Merseysiders urged to reconsider plans for ground-sharing

Click to follow
The Independent Online

The sports minister, Richard Caborn, will attend a meeting between Liverpool and Everton executives next week to urge them to consider sharing a new ground, although Liverpool reiterated yesterday that they are against the idea.

The sports minister, Richard Caborn, will attend a meeting between Liverpool and Everton executives next week to urge them to consider sharing a new ground, although Liverpool reiterated yesterday that they are against the idea.

The meeting, scheduled for next Wednesday, will involve Liverpool's chief executive, Rick Parry, Everton's chairman, Bill Kenwright, Caborn, and a variety of officials from the North West Development Agency, which may provide funding for a shared venue.

"Mr Caborn has had a request to convene a meeting and he is more than willing to talk through the issues," a spokesman for the Department of Culture, Media and Sport, said yesterday. "He is generally behind the concept of ground-sharing and has supported the recent agreement between Leicester City and Leicester Tigers [the rugby union team]."

The only times that any English league clubs have opted to share a stadium in the past have been when a club has become homeless for one reason or another, usually financial hardship. Wimbledon, Charlton and Brighton are among those who have "lodged" in recent times at another club's ground.

Liverpool already have plans for a new stadium at Stanley Park and were granted planning permission for the project in September. Building could start in 2006 but questions remain over whether Liverpool can afford the venture, with the original projected cost of £80m having risen to more than £100m.

Everton are considering their future at Goodison Park, with three options tabled: a redevelopment of the ground, a move to a new ground on their own, or a ground-share with Liverpool. An Everton spokesman said yesterday that the club had "an open mind" on the issue.

As recently as September, Parry ruled out sharing and said that Liverpool would simply ditch plans for a new ground if the costs became prohibitive.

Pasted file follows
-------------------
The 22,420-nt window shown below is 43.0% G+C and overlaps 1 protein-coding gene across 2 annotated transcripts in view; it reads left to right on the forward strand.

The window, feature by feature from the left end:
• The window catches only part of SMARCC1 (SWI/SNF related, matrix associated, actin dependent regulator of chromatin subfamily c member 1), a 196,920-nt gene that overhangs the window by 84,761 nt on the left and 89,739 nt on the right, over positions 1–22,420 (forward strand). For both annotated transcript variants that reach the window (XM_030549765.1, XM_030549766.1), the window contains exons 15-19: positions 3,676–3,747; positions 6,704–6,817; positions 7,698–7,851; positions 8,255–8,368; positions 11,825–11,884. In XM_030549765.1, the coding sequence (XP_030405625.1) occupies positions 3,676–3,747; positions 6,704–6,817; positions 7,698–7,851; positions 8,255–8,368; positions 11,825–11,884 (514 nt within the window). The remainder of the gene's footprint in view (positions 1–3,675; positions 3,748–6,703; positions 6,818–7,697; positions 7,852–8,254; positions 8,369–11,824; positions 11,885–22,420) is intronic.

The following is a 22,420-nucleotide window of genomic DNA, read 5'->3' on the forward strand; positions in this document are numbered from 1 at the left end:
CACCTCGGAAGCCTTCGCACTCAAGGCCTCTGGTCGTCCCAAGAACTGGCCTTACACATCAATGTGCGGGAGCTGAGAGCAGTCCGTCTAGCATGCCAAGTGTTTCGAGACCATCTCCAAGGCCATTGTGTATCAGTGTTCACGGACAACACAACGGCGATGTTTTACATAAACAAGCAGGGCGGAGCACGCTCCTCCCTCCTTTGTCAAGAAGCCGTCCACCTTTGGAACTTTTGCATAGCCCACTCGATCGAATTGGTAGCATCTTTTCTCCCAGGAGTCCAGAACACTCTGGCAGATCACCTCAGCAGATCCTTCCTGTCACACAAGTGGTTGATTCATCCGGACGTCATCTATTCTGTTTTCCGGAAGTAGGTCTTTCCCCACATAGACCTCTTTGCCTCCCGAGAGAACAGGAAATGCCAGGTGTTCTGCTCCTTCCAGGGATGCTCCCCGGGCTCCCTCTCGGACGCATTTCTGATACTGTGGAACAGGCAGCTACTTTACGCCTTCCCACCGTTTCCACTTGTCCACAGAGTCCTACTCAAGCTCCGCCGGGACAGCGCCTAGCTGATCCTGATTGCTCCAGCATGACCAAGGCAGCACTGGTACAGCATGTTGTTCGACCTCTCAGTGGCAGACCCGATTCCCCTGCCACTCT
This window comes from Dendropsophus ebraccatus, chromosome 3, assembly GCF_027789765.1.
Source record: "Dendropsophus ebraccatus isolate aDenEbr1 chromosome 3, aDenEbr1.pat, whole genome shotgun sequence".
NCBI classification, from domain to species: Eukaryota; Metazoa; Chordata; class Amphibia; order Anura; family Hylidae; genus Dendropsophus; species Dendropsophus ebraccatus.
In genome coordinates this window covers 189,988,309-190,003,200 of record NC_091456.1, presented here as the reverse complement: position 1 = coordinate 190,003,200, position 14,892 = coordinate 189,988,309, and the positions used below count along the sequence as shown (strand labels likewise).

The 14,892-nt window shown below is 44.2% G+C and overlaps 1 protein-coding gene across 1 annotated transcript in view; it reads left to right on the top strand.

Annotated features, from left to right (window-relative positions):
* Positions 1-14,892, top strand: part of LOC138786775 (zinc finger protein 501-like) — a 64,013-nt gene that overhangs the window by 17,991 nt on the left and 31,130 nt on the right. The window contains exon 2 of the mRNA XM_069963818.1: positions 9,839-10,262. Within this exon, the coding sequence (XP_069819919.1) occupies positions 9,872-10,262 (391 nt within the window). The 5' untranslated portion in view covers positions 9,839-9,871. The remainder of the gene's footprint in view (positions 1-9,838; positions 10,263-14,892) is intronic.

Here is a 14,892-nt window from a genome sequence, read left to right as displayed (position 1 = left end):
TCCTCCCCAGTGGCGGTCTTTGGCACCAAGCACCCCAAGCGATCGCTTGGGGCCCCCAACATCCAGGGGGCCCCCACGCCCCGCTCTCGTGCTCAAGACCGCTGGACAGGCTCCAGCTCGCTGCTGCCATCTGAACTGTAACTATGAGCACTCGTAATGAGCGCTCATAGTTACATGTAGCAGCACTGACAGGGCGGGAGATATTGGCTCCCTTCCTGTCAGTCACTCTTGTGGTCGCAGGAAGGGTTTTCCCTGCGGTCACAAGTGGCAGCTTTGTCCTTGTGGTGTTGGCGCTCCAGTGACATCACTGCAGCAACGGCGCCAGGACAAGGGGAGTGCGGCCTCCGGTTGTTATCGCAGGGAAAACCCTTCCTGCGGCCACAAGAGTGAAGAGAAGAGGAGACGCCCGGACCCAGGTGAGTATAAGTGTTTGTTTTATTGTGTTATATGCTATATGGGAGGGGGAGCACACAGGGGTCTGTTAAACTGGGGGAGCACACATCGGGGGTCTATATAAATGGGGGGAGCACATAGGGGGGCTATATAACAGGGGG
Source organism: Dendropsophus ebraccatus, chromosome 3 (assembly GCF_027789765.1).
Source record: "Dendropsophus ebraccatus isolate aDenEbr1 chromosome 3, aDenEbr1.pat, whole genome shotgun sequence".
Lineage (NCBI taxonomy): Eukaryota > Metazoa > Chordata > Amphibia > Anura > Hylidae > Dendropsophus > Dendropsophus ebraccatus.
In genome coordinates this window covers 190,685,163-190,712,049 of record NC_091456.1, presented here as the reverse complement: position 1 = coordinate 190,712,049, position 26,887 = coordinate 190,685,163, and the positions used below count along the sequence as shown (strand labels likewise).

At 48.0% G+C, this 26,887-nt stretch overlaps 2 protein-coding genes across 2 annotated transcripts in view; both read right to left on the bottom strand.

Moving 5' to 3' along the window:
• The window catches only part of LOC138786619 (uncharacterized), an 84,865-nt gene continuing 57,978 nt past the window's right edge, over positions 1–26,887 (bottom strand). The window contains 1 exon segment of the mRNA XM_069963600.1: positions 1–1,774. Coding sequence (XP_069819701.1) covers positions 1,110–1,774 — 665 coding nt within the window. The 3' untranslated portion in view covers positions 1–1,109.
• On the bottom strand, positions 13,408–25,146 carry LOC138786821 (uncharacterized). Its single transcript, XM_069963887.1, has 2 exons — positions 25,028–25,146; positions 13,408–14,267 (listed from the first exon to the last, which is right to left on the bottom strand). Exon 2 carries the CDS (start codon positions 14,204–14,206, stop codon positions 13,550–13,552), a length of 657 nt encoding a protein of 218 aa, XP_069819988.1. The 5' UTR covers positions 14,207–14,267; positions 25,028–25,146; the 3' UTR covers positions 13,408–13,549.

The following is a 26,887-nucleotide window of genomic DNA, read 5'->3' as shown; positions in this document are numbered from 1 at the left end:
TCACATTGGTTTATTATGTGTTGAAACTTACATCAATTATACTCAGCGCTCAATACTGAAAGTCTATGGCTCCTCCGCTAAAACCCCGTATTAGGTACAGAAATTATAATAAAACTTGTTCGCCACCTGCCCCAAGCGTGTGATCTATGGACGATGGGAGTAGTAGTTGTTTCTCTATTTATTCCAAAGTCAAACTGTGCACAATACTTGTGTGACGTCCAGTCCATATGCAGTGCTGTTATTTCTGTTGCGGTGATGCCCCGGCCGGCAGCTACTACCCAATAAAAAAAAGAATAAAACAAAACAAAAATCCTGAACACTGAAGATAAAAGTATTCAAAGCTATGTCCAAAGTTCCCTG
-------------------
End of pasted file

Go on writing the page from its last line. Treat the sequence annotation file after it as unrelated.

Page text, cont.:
A club spokesman said yesterday: "The position of Liverpool Football Club remains unchanged. We have asked the North West Development Agency to consider our grant application on the basis of our single club use of a new stadium. This application isn't just about a new stadium - it is a project which will act as a catalyst for the regeneration of the whole of North Liverpool. It will bring benefits to the local community and it is time there were signs of real progress on delivering these."

Taken at face value, those comments would suggest Caborn has little chance of brokering a ground-share.

Liverpool's manager, Rafael Benitez, backed his club's stance yesterday. "Two teams sharing a stadium always causes problems and in my view it would not work," he said.

"It would not be good for the pitch, because there would be double the amount of games played, and it would not be good for the supporters. Liverpool and Everton are teams with lots of supporters and each have their own identity. By sharing a stadium with their rival team they would lose that.

"I know from my time in Spain that ground-sharing is not popular. In Madrid you have Real and Atletico, in Valencia you have Valencia and Levante, in Barcelona you have Barça and Espanyol, and in Sevilla you have Sevilla and Real Betis. They all have their own stadiums. That is what the supporters want.

"True, Inter and AC share a stadium in Milan, but look at their pitch. It is not good. Also, in terms of atmosphere it is better that a team plays in its own stadium. In five years' time, we hope to be playing good football in our own new stadium."

Comments